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LIFE UNDER the Reagan Administration can be especially frustrating for anti-militarism organizers. Last June, hard work and commitment resulted in the huge disarmament rally in New York's Central Park--but on television that same day. Defense Secretary Caspar W. Weinberger '38 flippantly dismissed the historical event and said the administration's plan for an arms buildup would not be changed. And almost exactly two months after the New York demonstration, Pentagon officials said they plan to exceed an already unprecedented military spending schedule by requesting $247 billion from Congress for defense in fiscal year 1984.
But despite ominous trends, recent events suggest that Americans have been convinced that preparing for war simply costs too much.
A new Business Week/Harris national opinion poll, for example, shows a general reluctance to follow Reagan's lead in "making America strong again." One question asked was "In general, do you favor increasing the present defense budget?" Between March and October of this year, the percentage answering "yes" fell from 43 percent to 17 percent, the lowest number since 1971. The erosion of public support takes on even greater significance considering that 71 percent of those polled in 1980 thought spending more on weapons was a good idea. Reagan helped stir up a broad consensus for a more powerful military during the 1980 Presidential campaign, but his once-convincing rhetoric seems to have lost its punch as the buildup actually begins.
The recent creation and production of new, high-technology instruments of destruction has not gone unnoticed by Americans; it is no longer possible to pass off U.S. defenses as outdated or inadequate, as Reagan did when seeking the Presidency. In 1980, about 41 percent of Americans believed candidate Reagan's contention that the Soviet war machine was superior to that of the U.S. The new poll shows the percentage has fallen to 35 percent. The pollsters believe the change was "influenced in part by the spectacle of Israeli pilots flying American warplanes over Lebanon and making hash of Soviet-made planes and missiles."
Another factor contributing to America's new mood is the increasingly-publicized wastefulness of the military industry. Corporations that make missiles, planes, submarines and other weapons have historically used tax dollars to finance budget-busing cost overruns and outright fraus. More important, they have been allowed to do so by the Justice Department, which in theory acts as a watchdog over defense contracts.
Just last January, the Department announced it had dropped an investigation of fraud at the General Dynamics Corporation's Electric Boat subsidiary. The move prompted criticism later the same month from retiring Admiral Hyman G. Rickover, who told a Congressional panel that investigated false and inflated claims by contractors were nothing unusual: "Today, defense contractors can do anything they want with nothing to hinder them."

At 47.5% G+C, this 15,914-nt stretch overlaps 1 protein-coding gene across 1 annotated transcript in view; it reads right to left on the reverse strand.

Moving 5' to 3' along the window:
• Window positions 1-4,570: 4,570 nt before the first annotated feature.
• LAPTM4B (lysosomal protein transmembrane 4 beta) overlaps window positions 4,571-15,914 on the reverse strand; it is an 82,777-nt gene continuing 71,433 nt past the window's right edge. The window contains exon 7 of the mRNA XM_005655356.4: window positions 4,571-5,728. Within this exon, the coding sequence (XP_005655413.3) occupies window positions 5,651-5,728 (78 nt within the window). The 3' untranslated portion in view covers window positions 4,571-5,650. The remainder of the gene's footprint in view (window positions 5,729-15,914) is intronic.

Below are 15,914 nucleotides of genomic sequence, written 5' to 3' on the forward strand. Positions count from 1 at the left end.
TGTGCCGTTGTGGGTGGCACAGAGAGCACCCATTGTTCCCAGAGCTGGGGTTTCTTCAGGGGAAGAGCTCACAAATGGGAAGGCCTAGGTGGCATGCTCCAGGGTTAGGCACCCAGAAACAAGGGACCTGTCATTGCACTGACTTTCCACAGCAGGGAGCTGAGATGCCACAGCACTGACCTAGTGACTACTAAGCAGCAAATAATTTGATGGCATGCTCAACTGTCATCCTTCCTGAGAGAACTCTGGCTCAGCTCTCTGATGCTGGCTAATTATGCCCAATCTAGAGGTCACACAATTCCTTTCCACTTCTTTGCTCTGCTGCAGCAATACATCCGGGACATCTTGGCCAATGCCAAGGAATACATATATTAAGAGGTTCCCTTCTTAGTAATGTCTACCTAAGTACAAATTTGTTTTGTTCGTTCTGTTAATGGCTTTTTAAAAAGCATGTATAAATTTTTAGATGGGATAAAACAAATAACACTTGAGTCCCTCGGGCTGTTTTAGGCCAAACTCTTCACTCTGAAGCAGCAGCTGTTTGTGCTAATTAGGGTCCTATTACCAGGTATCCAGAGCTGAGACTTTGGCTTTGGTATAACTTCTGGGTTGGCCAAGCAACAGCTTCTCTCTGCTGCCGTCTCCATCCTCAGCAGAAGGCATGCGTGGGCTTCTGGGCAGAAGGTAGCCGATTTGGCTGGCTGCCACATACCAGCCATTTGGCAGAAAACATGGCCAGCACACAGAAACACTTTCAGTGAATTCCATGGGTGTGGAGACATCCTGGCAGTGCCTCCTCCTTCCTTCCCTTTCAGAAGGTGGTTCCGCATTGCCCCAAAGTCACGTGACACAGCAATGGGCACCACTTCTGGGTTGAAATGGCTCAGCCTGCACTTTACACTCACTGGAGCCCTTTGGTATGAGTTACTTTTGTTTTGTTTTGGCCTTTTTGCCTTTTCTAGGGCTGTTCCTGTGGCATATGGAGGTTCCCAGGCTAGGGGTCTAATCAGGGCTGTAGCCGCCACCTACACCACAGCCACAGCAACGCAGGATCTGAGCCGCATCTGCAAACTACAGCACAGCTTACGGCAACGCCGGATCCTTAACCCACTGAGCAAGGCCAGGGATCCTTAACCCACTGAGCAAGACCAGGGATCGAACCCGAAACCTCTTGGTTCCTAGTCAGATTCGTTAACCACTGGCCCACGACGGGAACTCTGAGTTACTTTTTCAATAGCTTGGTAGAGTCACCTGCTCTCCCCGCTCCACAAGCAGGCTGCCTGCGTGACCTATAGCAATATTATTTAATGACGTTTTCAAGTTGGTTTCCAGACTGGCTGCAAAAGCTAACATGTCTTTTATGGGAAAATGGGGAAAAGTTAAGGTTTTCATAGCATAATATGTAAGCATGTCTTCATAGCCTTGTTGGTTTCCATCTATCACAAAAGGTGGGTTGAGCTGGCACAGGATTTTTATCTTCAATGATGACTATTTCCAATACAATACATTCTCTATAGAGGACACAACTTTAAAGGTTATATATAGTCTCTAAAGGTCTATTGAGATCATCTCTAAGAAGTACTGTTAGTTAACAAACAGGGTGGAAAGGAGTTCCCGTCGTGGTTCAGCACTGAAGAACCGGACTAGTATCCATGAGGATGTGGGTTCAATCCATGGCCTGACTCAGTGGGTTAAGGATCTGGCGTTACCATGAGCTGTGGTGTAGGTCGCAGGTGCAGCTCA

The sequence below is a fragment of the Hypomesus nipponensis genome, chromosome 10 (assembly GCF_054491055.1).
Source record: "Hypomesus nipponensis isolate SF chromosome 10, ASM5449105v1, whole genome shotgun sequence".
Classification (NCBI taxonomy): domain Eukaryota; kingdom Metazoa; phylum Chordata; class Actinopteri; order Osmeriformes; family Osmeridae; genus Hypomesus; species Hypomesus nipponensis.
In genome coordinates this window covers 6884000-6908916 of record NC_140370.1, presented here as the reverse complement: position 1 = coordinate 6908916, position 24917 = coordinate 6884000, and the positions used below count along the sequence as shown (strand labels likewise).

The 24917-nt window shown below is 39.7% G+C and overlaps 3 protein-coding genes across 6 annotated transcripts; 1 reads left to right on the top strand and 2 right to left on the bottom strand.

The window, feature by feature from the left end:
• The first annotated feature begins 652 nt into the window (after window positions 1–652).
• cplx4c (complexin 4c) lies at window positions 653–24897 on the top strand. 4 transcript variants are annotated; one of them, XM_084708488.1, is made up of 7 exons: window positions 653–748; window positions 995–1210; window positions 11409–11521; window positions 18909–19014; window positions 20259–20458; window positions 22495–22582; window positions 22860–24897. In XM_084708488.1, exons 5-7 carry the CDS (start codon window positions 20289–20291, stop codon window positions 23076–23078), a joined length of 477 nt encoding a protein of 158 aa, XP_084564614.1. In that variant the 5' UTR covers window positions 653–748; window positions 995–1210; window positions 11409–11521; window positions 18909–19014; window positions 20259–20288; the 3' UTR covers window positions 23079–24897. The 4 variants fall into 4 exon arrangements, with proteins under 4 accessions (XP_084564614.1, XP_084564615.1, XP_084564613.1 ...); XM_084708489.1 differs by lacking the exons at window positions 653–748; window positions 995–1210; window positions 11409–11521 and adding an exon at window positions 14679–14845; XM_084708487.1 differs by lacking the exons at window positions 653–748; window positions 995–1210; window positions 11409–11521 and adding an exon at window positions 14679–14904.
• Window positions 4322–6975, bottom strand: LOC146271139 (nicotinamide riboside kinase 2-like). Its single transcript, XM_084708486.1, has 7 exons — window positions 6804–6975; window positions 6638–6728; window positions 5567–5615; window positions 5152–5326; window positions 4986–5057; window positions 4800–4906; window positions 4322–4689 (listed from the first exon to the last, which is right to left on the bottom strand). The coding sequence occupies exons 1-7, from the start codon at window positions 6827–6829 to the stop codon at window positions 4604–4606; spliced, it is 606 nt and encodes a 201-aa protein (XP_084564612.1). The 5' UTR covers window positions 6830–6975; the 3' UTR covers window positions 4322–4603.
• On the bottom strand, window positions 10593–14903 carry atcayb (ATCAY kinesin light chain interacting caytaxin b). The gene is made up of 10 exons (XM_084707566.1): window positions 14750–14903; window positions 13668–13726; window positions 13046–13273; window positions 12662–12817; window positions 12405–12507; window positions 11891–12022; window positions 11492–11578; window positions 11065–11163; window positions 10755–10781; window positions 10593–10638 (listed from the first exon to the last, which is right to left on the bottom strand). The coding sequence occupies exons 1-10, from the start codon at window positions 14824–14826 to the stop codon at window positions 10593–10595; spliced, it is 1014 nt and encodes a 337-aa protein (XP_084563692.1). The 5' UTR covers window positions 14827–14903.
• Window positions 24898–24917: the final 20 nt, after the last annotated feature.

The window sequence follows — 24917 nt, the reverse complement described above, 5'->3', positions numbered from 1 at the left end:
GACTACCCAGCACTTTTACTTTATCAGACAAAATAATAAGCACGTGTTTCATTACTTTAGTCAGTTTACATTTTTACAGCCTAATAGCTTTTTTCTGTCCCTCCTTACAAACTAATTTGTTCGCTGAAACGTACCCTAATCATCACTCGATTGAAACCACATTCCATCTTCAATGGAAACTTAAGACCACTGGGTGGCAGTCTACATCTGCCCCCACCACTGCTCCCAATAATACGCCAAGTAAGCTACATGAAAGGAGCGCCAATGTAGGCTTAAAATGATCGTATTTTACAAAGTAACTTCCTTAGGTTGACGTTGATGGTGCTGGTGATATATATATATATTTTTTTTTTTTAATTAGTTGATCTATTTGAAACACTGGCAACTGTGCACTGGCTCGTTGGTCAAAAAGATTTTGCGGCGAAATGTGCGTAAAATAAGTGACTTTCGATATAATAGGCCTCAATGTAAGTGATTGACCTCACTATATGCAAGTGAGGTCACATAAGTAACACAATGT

Under pressure from disarmament groups, who publicized statements like Rickover's along with data on cost overruns, the Justice and Defense Departments set up a special investigation unit to prevent further abuses by the weapons makers. As one official familiar with the project put it, "When an agency is going to spend about $500 million a day, it's worth taking a very close look at how they're spending it." The administration has also taken steps to insure that money given to defense corporations will no longer be spent by those companies to lobby Congress. Under the traditional "cost-plus" system of contracting, the Pentagon could be charged for expenses such as fuel for executive jets; but a Defense Department directive issued Oct. 22 forbids companies from freely adding extraneous costs to contracts. Weinberger promised, "We will disallow all such outrageous costs."
As tempting as it may seem to believe that the administration has finally decided to try to control the wastefulness of military spending, the new emphasis on limiting the contractors is probably just a reaction to the fading public faith in the new arms race. Both the President and his military advisors rely on polls, and the ten-year low in Americans who want a buildup has surely affected policy decisions. And, as one contractor complained, the crackdown on wastefulness actually seems to be a ploy to regain support for the overall escalation: "The Administration is out to show that it's being tough with us so it can keep public acceptance of its big military budgets."
For those interested in ending the arms race altogether, the new poll should be viewed as inspiring evidence that their message has not fallen on deaf ears. And the latest Reagan moves to reduce endemic military inflation should be pointed out for what they are: an attempt to make relatively superficial reforms while mindlessly continuing to prepare for war.
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